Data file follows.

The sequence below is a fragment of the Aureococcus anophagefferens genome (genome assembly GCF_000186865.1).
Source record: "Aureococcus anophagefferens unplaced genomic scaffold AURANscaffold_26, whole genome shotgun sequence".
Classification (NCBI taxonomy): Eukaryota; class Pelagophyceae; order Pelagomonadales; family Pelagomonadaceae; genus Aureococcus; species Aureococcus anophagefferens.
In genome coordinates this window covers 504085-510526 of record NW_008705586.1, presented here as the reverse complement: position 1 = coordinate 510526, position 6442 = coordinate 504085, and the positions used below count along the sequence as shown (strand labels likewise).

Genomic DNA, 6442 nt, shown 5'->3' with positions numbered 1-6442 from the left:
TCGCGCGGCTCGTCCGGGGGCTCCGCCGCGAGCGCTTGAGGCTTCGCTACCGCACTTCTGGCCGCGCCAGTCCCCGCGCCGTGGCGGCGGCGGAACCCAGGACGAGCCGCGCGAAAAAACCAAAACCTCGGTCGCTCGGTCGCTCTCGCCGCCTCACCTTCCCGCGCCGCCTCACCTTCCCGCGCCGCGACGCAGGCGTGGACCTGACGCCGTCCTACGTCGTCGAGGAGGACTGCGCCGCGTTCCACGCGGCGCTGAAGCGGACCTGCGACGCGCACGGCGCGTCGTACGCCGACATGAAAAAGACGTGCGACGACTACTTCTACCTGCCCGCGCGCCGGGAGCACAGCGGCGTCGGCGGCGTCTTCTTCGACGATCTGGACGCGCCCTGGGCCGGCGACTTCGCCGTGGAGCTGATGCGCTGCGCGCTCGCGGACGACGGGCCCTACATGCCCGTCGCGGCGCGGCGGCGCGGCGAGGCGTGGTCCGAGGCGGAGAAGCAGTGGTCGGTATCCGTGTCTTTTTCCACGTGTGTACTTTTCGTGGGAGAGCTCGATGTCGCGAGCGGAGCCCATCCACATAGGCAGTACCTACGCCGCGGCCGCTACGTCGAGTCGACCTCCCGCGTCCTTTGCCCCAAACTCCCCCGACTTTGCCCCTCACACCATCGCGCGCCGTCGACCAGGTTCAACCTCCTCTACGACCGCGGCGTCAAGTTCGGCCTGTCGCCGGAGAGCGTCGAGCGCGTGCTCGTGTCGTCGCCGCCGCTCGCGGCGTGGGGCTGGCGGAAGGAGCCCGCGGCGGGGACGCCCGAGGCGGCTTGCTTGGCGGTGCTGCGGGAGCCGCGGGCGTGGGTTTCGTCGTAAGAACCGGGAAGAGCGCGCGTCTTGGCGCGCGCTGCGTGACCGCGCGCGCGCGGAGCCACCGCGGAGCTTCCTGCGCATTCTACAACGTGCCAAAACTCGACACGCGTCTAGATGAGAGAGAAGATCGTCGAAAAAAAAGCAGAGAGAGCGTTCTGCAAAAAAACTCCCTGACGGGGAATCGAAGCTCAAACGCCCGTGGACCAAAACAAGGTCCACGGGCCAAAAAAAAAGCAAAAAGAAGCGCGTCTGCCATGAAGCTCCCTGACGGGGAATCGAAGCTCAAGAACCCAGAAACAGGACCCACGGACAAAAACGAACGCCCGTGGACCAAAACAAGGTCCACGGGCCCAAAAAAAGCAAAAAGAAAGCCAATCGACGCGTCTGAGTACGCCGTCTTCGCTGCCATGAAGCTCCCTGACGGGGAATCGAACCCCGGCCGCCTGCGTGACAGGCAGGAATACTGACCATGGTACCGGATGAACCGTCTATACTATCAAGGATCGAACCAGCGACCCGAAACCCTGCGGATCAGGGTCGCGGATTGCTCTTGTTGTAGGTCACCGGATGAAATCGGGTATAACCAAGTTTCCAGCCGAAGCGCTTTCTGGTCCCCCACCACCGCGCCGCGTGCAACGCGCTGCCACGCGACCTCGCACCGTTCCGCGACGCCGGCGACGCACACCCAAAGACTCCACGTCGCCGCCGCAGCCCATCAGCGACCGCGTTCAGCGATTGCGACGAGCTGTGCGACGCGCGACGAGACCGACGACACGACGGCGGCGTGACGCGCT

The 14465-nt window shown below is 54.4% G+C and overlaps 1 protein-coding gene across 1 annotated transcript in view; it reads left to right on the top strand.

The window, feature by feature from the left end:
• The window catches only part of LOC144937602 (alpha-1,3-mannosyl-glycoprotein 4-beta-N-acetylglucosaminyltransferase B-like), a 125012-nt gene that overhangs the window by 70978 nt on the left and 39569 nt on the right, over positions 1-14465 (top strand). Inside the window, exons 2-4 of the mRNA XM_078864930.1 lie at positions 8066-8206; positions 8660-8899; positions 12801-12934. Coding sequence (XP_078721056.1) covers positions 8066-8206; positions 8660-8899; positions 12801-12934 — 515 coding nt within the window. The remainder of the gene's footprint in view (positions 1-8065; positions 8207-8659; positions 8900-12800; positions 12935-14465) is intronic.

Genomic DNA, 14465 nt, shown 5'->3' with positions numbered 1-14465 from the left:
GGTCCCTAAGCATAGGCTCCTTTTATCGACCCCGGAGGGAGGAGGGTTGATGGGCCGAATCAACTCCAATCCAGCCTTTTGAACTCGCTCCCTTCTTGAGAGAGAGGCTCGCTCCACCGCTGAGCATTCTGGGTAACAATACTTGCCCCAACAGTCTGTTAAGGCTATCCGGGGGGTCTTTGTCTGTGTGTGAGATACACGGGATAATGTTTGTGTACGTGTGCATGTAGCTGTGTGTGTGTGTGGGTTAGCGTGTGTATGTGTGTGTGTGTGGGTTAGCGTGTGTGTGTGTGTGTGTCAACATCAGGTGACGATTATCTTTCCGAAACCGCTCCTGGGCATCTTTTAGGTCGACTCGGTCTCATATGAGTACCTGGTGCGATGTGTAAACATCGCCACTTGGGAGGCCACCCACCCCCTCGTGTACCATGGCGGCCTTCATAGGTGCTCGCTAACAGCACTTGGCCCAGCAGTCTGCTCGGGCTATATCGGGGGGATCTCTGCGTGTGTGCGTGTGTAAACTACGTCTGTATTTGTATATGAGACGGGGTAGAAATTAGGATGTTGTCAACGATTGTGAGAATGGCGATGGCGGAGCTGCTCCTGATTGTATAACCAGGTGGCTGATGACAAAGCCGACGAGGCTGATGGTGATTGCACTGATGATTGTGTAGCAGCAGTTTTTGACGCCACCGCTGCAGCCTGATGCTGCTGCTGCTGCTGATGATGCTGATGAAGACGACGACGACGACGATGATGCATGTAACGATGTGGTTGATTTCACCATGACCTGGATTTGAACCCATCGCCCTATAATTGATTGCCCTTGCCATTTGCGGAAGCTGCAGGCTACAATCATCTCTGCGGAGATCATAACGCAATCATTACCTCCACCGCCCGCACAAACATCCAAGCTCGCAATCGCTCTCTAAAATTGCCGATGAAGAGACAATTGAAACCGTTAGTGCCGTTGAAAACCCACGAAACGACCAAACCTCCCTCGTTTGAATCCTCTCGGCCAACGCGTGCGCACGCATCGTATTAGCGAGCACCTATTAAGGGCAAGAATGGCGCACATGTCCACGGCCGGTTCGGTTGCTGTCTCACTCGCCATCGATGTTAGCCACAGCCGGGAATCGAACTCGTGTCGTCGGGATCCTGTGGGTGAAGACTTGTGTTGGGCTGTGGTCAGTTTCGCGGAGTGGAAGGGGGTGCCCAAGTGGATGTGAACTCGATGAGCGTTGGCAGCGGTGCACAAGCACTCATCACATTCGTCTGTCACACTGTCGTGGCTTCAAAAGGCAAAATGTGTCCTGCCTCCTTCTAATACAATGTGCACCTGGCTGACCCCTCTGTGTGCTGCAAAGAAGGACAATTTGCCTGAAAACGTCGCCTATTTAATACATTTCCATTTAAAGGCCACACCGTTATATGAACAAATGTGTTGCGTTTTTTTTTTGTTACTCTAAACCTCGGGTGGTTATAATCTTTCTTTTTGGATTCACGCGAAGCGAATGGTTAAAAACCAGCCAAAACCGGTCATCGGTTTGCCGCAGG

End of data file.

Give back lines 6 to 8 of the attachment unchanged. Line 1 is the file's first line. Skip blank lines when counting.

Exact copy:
TCGCGCGGCTCGTCCGGGGGCTCCGCCGCGAGCGCTTGAGGCTTCGCTACCGCACTTCTGGCCGCGCCAGTCCCCGCGCCGTGGCGGCGGCGGAACCCAGGACGAGCCGCGCGAAAAAACCAAAACCTCGGTCGCTCGGTCGCTCTCGCCGCCTCACCTTCCCGCGCCGCCTCACCTTCCCGCGCCGCGACGCAGGCGTGGACCTGACGCCGTCCTACGTCGTCGAGGAGGACTGCGCCGCGTTCCACGCGGCGCTGAAGCGGACCTGCGACGCGCACGGCGCGTCGTACGCCGACATGAAAAAGACGTGCGACGACTACTTCTACCTGCCCGCGCGCCGGGAGCACAGCGGCGTCGGCGGCGTCTTCTTCGACGATCTGGACGCGCCCTGGGCCGGCGACTTCGCCGTGGAGCTGATGCGCTGCGCGCTCGCGGACGACGGGCCCTACATGCCCGTCGCGGCGCGGCGGCGCGGCGAGGCGTGGTCCGAGGCGGAGAAGCAGTGGTCGGTATCCGTGTCTTTTTCCACGTGTGTACTTTTCGTGGGAGAGCTCGATGTCGCGAGCGGAGCCCATCCACATAGGCAGTACCTACGCCGCGGCCGCTACGTCGAGTCGACCTCCCGCGTCCTTTGCCCCAAACTCCCCCGACTTTGCCCCTCACACCATCGCGCGCCGTCGACCAGGTTCAACCTCCTCTACGACCGCGGCGTCAAGTTCGGCCTGTCGCCGGAGAGCGTCGAGCGCGTGCTCGTGTCGTCGCCGCCGCTCGCGGCGTGGGGCTGGCGGAAGGAGCCCGCGGCGGGGACGCCCGAGGCGGCTTGCTTGGCGGTGCTGCGGGAGCCGCGGGCGTGGGTTTCGTCGTAAGAACCGGGAAGAGCGCGCGTCTTGGCGCGCGCTGCGTGACCGCGCGCGCGCGGAGCCACCGCGGAGCTTCCTGCGCATTCTACAACGTGCCAAAACTCGACACGCGTCTAGATGAGAGAGAAGATCGTCGAAAAAAAAGCAGAGAGAGCGTTCTGCAAAAAAACTCCCTGACGGGGAATCGAAGCTCAAACGCCCGTGGACCAAAACAAGGTCCACGGGCCAAAAAAAAAGCAAAAAGAAGCGCGTCTGCCATGAAGCTCCCTGACGGGGAATCGAAGCTCAAGAACCCAGAAACAGGACCCACGGACAAAAACGAACGCCCGTGGACCAAAACAAGGTCCACGGGCCCAAAAAAAGCAAAAAGAAAGCCAATCGACGCGTCTGAGTACGCCGTCTTCGCTGCCATGAAGCTCCCTGACGGGGAATCGAACCCCGGCCGCCTGCGTGACAGGCAGGAATACTGACCATGGTACCGGATGAACCGTCTATACTATCAAGGATCGAACCAGCGACCCGAAACCCTGCGGATCAGGGTCGCGGATTGCTCTTGTTGTAGGTCACCGGATGAAATCGGGTATAACCAAGTTTCCAGCCGAAGCGCTTTCTGGTCCCCCACCACCGCGCCGCGTGCAACGCGCTGCCACGCGACCTCGCACCGTTCCGCGACGCCGGCGACGCACACCCAAAGACTCCACGTCGCCGCCGCAGCCCATCAGCGACCGCGTTCAGCGATTGCGACGAGCTGTGCGACGCGCGACGAGACCGACGACACGACGGCGGCGTGACGCGCT

The 14465-nt window shown below is 54.4% G+C and overlaps 1 protein-coding gene across 1 annotated transcript in view; it reads left to right on the top strand.

The window, feature by feature from the left end: